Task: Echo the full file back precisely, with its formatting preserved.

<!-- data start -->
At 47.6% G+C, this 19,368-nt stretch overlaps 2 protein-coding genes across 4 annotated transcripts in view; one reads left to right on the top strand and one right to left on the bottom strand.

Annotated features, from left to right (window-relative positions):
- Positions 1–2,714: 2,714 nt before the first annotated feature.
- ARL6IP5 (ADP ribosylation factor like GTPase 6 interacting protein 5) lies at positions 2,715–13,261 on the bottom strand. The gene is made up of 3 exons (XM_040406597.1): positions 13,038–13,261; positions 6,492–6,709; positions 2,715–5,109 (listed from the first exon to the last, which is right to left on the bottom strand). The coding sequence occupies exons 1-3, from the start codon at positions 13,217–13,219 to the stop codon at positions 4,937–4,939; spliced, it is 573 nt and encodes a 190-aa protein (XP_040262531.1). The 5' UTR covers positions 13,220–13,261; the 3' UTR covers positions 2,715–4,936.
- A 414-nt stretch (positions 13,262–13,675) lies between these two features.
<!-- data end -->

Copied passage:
At 47.6% G+C, this 19,368-nt stretch overlaps 2 protein-coding genes across 4 annotated transcripts in view; one reads left to right on the top strand and one right to left on the bottom strand.

Annotated features, from left to right (window-relative positions):
- Positions 1–2,714: 2,714 nt before the first annotated feature.
- ARL6IP5 (ADP ribosylation factor like GTPase 6 interacting protein 5) lies at positions 2,715–13,261 on the bottom strand. The gene is made up of 3 exons (XM_040406597.1): positions 13,038–13,261; positions 6,492–6,709; positions 2,715–5,109 (listed from the first exon to the last, which is right to left on the bottom strand). The coding sequence occupies exons 1-3, from the start codon at positions 13,217–13,219 to the stop codon at positions 4,937–4,939; spliced, it is 573 nt and encodes a 190-aa protein (XP_040262531.1). The 5' UTR covers positions 13,220–13,261; the 3' UTR covers positions 2,715–4,936.
- A 414-nt stretch (positions 13,262–13,675) lies between these two features.